It is officially acknowledged by health authorities in the US that overdoses on prescription drugs have passed up the traditional killers, heroin and cocaine. One of the drugs most responsible for this is an opiate derivative called, fentanyl. It is manufactured under many names, including Actiq, Duragesic, Durogesic, Fentora, Instanyl, and Sublimaze.
The synthetic opiate is prescribed for patients who are in constant pain, or who are suffering break-through pain (sudden flare ups of pain that occur despite pain medications already administered), for chronic conditions or the effects of chemotherapy. It comes in many forms: patches worn on the skin, lozenges or “lollipops” and injectable forms.
The National Institute for Occupational Safety and Heath, which monitors health worker-related drug abuse, warns that “Fentanyl depresses central nervous system and respiratory function. Exposure to fentanyl may be fatal. Fentanyl is estimated to be 100 times as potent as morphine and many of times more potent than heroin. It is a drug of abuse.”
One of the reasons the drug is extremely dangerous is because it has a short-term effect on the body, tolerance builds up rapidly causing the addicted person to up the dosage to dangerous levels after a short time using the drug. Once removed from the safeguards of a highly controlled medical environment, the abuser can easily overdose, and bring on respiratory failure and death.
According to the Center for Disease Control (CDC) and other sources, supply of the drug on the streets is virtually unlimited, as evidenced by a recent arrest of a 19-year-old medical attendant and her boyfriend caught removing the gel from the patches administered to patients in a nursing home. The drug is also stolen from pharmacies, a problem for law enforcement that has been escalating throughout the US. Even used patches are collected for the remaining drug that is still on them.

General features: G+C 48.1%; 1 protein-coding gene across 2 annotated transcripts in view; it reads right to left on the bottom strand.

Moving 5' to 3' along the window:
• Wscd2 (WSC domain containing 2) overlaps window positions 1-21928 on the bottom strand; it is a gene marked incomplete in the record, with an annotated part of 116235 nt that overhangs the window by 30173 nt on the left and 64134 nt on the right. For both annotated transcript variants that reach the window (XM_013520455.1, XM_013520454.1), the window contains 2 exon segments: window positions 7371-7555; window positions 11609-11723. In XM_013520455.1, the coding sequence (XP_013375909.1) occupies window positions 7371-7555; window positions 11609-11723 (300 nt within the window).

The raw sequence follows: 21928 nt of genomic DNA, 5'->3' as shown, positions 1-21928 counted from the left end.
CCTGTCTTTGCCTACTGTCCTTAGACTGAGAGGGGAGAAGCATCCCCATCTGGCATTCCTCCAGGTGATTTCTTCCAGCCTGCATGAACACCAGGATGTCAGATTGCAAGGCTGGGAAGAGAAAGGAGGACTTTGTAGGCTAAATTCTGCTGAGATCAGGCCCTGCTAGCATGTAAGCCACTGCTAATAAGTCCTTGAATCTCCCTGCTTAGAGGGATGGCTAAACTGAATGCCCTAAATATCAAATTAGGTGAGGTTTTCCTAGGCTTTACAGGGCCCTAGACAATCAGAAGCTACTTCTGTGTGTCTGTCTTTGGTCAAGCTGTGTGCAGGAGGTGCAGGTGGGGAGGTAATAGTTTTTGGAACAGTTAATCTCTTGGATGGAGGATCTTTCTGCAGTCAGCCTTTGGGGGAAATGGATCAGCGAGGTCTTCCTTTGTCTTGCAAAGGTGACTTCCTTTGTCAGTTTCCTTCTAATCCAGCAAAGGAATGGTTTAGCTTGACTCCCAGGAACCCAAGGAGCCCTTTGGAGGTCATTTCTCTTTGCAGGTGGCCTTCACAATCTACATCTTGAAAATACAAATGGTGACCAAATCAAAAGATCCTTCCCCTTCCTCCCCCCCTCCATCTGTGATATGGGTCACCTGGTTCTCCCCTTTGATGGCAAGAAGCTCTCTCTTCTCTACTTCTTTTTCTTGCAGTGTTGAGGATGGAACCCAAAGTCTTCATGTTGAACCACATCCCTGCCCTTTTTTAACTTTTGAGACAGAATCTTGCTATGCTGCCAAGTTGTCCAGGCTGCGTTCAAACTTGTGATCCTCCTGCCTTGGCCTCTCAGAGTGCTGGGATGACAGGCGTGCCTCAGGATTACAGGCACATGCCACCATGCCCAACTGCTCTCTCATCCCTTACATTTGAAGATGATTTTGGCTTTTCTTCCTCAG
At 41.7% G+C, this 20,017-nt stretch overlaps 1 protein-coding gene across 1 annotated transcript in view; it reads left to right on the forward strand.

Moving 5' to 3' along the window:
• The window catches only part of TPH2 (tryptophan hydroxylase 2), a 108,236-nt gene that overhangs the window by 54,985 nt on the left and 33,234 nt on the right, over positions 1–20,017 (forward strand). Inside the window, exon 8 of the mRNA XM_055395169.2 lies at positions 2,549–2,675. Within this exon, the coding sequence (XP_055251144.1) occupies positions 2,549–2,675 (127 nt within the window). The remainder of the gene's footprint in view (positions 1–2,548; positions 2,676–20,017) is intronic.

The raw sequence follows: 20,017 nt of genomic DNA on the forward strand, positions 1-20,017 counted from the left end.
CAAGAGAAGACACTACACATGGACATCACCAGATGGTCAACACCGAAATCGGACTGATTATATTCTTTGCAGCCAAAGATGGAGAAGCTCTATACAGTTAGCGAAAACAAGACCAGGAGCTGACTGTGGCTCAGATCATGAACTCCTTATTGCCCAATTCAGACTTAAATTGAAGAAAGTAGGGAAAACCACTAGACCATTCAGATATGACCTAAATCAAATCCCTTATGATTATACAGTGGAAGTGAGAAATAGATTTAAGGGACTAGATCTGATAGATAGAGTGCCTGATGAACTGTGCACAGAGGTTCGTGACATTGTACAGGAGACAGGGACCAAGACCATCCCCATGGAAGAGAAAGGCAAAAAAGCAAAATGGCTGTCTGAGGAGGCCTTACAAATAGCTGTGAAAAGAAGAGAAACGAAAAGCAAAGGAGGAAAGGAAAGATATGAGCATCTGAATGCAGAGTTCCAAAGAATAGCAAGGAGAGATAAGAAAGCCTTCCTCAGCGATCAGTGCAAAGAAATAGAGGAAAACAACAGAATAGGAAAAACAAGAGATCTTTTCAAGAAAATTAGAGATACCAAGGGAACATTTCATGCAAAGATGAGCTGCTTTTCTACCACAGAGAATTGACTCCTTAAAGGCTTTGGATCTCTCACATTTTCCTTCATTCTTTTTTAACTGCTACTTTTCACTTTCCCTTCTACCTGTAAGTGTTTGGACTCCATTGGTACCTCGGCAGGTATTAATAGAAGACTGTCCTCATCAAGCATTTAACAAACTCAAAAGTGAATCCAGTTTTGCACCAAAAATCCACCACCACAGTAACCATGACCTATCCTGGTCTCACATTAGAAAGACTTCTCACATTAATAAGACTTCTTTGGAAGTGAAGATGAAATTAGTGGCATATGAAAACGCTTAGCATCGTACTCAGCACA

Once procured by users, it is often “cooked” in foil and inhaled or injected. Patches are also sometimes frozen, cut into pieces and eaten or placed under the tongue or in the cheek for absorption. Websites frequented by young people give tips and information about procuring the drug and ways to get the most out of the drug in whatever form it is in. Discussions about the drug further popularize it, including information on how to make it. “In short, this drug is easily procured and it is deadly,” says Bobby Wiggins, Director of Drug Education at Narconon International.
“When our Narconon® centers discover the drug they are dealing with is fentanyl, they go on red alert. They are all too aware that overdose on this drug is a very real possibility. We also know that if we can get them into the program we can help them,” says Clark Carr, President of Narconon International. “The problem is there may not be another chance,” he added.
In addition to prescription sources there are illegal labs producing the drug. An illegal version of the painkiller caused a two-year wave of deaths from 2005 to 2007 killing more than 1,000, according to the Centers for Disease Control and Prevention (CDC). While many deaths were likely unreported, the official tally was 1013 deaths due to illegal fentanyl.
For more information about drug rehabilitation call 1 800-775-8750 or visit www.drugrehab.net.
Submitted by Narconon International. More information at firstname.lastname@example.org or 800-775-8750 or www.narconon.org